Australia said it held out hope that Malaysia Airlines Flight 370 would one day be found as the last search of the seabed in the remote Indian Ocean where it was believed to have been lost was scheduled to end on Tuesday.
Malaysia said last week the search by the Texas company Ocean Infinity would end on Tuesday after two extensions of the original 90-day time limit.
Australian Transport Minister Michael McCormack said the four-year search had been the largest in aviation history and tested the limits of technology and the capacity of experts and people at sea.
"Our thoughts are with the families and loved ones of the 239 people on board MH370," Mr McCormack's office said. "We will always remain hopeful that one day the aircraft will be located."
Malaysia signed a "no cure, no fee" deal with Ocean Infinity in January to resume the hunt for the plane, a year after the official search in the southern Indian Ocean by Australia, Malaysia and China was called off. No other search is scheduled.
Australia, Malaysia and China agreed in 2016 that an official search would only resume if the three countries had credible evidence that identified a specific location for the wreckage.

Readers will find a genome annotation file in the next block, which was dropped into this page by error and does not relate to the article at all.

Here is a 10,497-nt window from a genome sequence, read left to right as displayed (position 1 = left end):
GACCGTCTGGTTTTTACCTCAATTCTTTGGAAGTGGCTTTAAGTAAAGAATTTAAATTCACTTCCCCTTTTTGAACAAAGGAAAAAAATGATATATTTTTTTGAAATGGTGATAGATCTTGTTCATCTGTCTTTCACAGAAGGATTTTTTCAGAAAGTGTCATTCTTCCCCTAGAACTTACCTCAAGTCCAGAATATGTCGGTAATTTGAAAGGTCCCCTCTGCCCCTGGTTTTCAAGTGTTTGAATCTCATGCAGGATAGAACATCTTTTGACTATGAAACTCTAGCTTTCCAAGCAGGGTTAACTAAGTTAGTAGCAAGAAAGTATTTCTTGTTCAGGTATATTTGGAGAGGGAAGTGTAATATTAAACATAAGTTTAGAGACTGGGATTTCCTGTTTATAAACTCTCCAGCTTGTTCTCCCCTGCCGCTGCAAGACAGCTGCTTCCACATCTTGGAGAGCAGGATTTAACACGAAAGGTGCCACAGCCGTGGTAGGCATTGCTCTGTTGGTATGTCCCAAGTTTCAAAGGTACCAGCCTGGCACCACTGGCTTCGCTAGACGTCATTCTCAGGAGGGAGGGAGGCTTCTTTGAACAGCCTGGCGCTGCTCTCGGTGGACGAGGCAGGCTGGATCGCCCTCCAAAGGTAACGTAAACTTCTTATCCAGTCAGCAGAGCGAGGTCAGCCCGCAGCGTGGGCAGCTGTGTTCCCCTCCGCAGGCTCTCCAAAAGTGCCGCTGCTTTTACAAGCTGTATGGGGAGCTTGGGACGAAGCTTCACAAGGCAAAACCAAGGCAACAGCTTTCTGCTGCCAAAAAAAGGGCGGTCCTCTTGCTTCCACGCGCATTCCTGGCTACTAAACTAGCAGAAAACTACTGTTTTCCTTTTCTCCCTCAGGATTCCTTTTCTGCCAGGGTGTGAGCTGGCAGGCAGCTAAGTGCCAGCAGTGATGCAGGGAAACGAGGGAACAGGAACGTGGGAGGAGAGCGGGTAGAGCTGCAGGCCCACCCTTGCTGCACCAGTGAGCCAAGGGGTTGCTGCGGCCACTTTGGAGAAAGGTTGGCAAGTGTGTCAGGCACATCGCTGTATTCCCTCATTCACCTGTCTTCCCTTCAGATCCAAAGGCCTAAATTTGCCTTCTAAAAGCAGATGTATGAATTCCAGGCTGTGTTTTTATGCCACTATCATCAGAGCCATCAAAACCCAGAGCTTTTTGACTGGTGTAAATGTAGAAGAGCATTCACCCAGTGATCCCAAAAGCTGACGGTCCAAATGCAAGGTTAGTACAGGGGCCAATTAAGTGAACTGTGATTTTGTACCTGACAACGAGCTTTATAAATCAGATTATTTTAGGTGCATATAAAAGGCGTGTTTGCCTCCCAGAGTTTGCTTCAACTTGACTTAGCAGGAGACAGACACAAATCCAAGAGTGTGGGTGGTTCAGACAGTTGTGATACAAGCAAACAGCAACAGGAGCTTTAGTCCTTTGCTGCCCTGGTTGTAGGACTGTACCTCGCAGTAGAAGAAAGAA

Malaysia said last week an Ocean Infinity ship Seabed Contractor operating underwater sonar drones had searched more than 96,000 square kilometres of sea. The search area deemed by experts to be the most likely crash site was only 25,000 sq km, about the size of Vermont.
Ocean Infinity did not immediately reply to a request for comment.
The Boeing 777 vanished on March 8, 2014, while flying from Kuala Lumpur, Malaysia, to Beijing. The original search focused on the South China Sea before analysis revealed the plane had made an unexpected turn west and then south.
Australia co-ordinated an official search on Malaysia's behalf that scoured 120,000 sq km and cost $150 million (Dh550.9 million) before it ended last year.
Danica Weeks, an Australian resident who lost her husband on Flight 370, urged Foreign Minister Julie Bishop to call on the new Malaysian government to be more transparent about what it knew about the mysterious disappearance.
"There've been so many theories and rumours and ... we don't know what is true and what isn't," Ms Weeks told Australian Broadcasting Corp.
"I want Julie Bishop to say to the Malaysian counterparts now: what do you have? Where is the investigation at?" she said.
Peter Foley, the director of the official seabed hunt that ended last year, told an Australian Senate committee hearing last week that he still hoped that Ocean Infinity would be successful.
"If they're not, of course, that would be a great sadness for all of us," Mr Foley said.